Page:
The ‘People’s Lockdown Inquiry’ launches

The human cost of COVID-19 restrictions

On the day Boris Johnson announced that he had decided to cancel 21 June ‘freedom day’ and extend the COVID-19 restrictions for another month, a comprehensive review of the human costs and collateral damage of these restrictions was published. The People’s Lockdown Inquiry (PLI) — a collaboration between Claire Fox (Director at the Academy of Ideas) and Laurence Fox (Leader of the Reclaim Party) — is a compilation of personal stories and reviews that aims to capture the impact of lockdowns on the British people.

If Mr Johnson had read the PLI before delivering his press conference he would have been reminded of the dire unintended consequences of not only the COVID-19 restrictions per se, but also of the egregious tactics deployed to ensure their implementation. These would include: the unprecedented social and educational isolation of our schoolchildren; the punishing assault on the mental health of the nation; how fear was strategically ‘weaponised’ to threaten the whole population; how big-tech censorship prevented a democratic debate; the disastrous repercussions for students in higher education; the tens of thousands of excess cancer deaths due to pandemic delays in diagnosis and treatment; and the economic devastation resulting from the scapegoating of the hospitality industry.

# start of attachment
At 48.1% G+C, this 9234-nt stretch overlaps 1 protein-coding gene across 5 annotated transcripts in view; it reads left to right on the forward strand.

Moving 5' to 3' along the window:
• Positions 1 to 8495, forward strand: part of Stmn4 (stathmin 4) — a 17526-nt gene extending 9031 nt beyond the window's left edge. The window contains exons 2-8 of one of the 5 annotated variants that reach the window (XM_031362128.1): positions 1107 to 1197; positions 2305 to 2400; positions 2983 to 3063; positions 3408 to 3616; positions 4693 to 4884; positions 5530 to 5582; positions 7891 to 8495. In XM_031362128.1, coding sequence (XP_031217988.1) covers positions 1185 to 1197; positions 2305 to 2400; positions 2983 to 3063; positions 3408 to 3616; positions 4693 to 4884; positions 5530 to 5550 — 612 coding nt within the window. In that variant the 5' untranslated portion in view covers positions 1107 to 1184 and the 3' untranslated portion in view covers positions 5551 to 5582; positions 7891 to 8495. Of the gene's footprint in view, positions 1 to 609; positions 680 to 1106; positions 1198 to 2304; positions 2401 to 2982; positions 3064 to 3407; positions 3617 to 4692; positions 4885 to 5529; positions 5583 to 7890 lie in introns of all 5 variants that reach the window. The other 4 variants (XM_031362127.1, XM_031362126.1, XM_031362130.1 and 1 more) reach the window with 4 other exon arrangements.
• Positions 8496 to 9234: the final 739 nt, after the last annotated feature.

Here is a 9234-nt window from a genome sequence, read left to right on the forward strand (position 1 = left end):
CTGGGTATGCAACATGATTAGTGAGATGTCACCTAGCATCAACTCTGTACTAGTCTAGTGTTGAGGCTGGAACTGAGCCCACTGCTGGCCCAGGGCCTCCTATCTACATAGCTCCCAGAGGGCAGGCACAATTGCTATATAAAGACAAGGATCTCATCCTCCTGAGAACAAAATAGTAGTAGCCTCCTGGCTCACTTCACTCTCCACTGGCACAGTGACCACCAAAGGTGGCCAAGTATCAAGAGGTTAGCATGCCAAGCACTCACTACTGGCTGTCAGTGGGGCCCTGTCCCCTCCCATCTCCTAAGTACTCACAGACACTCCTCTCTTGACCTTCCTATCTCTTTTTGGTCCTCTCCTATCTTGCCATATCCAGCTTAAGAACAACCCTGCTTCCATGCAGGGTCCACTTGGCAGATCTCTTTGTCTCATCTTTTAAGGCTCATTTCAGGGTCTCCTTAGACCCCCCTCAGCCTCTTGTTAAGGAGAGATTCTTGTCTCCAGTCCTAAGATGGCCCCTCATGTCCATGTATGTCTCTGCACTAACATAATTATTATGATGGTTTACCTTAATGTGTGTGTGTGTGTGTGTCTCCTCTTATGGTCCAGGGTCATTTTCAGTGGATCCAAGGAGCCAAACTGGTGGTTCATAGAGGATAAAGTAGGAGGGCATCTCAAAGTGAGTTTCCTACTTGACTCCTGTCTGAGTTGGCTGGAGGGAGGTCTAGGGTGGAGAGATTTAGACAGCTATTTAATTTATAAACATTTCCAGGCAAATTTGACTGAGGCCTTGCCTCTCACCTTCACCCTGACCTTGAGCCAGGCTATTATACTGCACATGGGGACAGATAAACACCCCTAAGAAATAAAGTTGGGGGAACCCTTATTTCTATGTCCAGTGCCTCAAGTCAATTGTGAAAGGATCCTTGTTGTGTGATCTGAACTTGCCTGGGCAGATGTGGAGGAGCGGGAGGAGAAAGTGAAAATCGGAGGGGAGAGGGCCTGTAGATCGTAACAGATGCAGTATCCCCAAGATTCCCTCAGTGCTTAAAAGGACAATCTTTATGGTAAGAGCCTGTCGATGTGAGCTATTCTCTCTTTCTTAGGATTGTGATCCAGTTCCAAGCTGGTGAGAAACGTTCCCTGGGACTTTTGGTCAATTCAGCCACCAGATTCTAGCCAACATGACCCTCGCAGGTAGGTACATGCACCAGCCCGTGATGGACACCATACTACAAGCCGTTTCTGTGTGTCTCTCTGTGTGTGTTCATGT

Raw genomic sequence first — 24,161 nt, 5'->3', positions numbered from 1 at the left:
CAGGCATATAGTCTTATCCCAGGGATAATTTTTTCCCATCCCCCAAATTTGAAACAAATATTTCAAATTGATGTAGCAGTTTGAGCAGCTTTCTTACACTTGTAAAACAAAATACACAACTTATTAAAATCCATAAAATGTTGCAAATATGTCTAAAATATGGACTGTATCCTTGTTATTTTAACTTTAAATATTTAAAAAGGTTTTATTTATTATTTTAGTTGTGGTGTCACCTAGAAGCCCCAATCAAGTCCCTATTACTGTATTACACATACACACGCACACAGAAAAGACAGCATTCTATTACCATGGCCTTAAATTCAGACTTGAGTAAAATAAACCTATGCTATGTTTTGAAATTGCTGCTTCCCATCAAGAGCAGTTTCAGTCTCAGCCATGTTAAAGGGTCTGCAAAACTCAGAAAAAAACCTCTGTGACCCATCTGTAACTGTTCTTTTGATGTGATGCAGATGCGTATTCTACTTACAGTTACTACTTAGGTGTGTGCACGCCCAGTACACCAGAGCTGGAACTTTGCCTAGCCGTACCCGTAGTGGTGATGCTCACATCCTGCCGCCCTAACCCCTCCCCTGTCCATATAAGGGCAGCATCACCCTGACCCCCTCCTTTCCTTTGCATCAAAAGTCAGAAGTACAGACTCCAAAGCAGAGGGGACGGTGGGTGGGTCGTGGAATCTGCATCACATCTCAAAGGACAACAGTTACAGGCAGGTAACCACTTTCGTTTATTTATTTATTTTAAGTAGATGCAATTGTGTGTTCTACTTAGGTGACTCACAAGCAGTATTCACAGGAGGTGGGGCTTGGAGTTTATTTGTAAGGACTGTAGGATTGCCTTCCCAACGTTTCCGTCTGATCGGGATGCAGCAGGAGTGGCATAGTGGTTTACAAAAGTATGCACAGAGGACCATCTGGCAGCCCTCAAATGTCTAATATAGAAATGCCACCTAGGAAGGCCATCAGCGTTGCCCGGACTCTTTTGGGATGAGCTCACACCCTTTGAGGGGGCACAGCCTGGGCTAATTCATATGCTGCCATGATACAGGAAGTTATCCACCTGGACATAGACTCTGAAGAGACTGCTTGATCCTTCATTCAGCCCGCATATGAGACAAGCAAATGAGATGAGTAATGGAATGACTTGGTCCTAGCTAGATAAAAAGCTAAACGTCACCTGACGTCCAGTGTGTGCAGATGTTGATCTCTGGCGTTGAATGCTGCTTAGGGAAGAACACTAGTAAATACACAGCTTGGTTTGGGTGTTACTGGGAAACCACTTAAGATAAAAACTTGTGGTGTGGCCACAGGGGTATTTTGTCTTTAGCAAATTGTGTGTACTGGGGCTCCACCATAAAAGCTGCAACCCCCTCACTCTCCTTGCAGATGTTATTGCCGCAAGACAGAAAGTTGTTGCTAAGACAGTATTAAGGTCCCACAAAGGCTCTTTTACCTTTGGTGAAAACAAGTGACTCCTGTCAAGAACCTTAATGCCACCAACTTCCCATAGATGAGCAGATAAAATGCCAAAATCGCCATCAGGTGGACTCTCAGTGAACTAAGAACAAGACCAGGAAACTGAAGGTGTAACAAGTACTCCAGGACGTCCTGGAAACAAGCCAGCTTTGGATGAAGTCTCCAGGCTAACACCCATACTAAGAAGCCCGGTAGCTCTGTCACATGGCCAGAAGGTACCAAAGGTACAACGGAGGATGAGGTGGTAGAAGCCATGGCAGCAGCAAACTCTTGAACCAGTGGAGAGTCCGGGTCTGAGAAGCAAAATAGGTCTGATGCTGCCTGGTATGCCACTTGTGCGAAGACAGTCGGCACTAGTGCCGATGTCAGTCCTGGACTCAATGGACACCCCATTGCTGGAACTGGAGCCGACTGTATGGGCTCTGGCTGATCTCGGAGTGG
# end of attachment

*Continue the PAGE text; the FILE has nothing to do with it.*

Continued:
If broad descriptions of these dire ramifications of his government’s lockdown restrictions did not prevent him from cancelling freedom day, perhaps specific anecdotes and statistics included in the PLI might have had more emotional impact: the deterioration of an elderly mum in a care home who, being reduced to seeing her daughter through a double-glazed door, was transformed from someone who was ‘tough as old boots’ to someone shedding uncontrollable tears while repeating, ‘I’m just too sad’; Great Ormond Street children’s hospital reporting a 14-fold increase in abusive head trauma during the first lockdown; the bodies of six young adults being retrieved from the River Humber in one four-week period; and a grandma who ended her life by jumping in front of a train because she was terrified about the possibility of passing on the virus to her loved ones. 

The evidence that lockdowns do not reduce COVID-19 mortality, yet are associated with a range of negative consequences, is well established, but — regrettably — this science appears not yet to have had influence on government rhetoric and decision making. Perhaps the PLI, with its inclusion of first-hand reports of the pain and suffering of ordinary people, will be more difficult to ignore. Either way, HART believes that the pandemic policy of locking down the healthy should be deposited in the skeleton cupboard of most disastrous, never-to-be-repeated government decisions. We can but hope.

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